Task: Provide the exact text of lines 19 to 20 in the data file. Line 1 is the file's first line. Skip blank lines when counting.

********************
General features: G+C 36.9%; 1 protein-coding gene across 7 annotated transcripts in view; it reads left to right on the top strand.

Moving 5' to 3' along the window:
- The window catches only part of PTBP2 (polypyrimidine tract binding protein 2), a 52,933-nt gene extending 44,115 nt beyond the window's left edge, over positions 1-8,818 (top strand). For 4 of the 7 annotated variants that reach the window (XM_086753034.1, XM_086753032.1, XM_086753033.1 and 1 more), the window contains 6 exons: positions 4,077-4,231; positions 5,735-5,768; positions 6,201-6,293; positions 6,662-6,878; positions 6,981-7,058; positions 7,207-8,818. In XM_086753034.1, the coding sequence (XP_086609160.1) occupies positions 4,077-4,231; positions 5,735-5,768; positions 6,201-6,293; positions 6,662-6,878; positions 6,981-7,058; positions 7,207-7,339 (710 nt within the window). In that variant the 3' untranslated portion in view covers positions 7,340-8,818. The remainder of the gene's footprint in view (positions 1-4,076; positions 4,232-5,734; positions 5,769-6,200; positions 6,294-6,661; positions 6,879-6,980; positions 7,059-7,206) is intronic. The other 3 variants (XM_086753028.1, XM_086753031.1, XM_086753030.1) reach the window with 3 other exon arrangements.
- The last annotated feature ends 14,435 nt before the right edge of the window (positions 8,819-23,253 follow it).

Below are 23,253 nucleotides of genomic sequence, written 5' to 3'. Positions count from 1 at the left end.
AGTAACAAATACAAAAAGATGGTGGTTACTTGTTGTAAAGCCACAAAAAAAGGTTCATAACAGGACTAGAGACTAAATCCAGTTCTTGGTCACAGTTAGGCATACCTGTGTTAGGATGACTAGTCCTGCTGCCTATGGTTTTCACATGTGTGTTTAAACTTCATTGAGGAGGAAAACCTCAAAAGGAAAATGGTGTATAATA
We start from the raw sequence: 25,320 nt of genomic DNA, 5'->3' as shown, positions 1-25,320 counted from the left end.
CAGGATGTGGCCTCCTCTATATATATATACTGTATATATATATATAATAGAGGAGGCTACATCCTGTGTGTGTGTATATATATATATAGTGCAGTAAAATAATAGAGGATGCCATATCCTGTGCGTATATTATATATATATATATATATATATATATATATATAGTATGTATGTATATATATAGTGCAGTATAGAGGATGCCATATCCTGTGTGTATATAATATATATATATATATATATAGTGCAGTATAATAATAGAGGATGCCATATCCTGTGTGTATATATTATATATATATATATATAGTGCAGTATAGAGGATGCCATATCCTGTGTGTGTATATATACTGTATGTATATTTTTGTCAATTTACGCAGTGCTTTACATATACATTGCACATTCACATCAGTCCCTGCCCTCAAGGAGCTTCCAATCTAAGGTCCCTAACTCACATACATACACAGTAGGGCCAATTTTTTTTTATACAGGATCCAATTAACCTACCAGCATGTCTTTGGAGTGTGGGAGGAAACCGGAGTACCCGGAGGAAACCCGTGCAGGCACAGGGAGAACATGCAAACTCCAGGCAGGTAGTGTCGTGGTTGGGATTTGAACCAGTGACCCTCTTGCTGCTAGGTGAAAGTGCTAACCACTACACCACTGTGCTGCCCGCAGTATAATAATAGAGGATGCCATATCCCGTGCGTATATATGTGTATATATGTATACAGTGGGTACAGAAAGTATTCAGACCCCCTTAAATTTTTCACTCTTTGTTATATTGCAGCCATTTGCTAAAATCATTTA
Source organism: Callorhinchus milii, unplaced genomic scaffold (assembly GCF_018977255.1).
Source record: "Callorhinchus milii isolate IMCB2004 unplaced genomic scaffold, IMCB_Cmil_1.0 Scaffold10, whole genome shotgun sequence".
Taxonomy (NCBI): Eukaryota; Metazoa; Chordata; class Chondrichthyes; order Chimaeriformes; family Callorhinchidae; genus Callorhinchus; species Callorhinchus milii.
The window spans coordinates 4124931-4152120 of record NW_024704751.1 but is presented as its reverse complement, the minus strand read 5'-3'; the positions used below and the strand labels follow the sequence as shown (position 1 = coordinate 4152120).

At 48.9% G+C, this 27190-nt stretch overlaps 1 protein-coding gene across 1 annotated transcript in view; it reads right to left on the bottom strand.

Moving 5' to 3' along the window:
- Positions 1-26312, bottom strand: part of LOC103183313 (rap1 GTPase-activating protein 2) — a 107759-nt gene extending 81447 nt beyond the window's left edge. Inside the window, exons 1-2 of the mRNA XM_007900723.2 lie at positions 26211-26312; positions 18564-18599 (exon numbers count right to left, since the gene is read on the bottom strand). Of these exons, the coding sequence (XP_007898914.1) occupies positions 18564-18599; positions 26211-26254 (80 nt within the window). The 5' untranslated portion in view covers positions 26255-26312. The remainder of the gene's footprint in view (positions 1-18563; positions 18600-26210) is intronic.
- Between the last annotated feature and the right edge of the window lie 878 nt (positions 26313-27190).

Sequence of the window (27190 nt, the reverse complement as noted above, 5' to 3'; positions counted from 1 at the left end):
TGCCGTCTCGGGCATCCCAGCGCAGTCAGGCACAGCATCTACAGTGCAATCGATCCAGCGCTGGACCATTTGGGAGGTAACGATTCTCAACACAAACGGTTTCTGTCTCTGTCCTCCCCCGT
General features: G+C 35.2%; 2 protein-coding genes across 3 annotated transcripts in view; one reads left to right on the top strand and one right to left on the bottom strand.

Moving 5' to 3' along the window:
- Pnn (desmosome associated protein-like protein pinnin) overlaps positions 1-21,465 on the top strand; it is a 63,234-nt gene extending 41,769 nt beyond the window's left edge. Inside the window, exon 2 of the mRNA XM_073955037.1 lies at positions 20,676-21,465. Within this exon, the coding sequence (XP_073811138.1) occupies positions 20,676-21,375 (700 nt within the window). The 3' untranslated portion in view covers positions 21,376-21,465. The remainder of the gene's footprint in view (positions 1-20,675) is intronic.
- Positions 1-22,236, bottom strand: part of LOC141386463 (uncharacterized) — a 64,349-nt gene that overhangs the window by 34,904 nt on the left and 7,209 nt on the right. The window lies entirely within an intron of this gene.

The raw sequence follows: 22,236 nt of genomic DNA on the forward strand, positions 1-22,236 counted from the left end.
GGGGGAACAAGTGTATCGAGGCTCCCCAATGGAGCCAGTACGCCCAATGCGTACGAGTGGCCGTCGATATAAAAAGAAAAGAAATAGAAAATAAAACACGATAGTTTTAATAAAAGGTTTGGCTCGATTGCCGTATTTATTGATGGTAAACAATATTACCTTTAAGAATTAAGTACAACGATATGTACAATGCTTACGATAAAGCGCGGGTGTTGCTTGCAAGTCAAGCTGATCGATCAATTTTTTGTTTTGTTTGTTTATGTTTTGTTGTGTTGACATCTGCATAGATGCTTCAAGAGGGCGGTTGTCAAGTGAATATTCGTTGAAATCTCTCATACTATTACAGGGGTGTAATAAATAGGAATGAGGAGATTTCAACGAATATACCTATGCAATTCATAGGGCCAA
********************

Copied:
General features: G+C 35.2%; 2 protein-coding genes across 3 annotated transcripts in view; one reads left to right on the top strand and one right to left on the bottom strand.

Moving 5' to 3' along the window: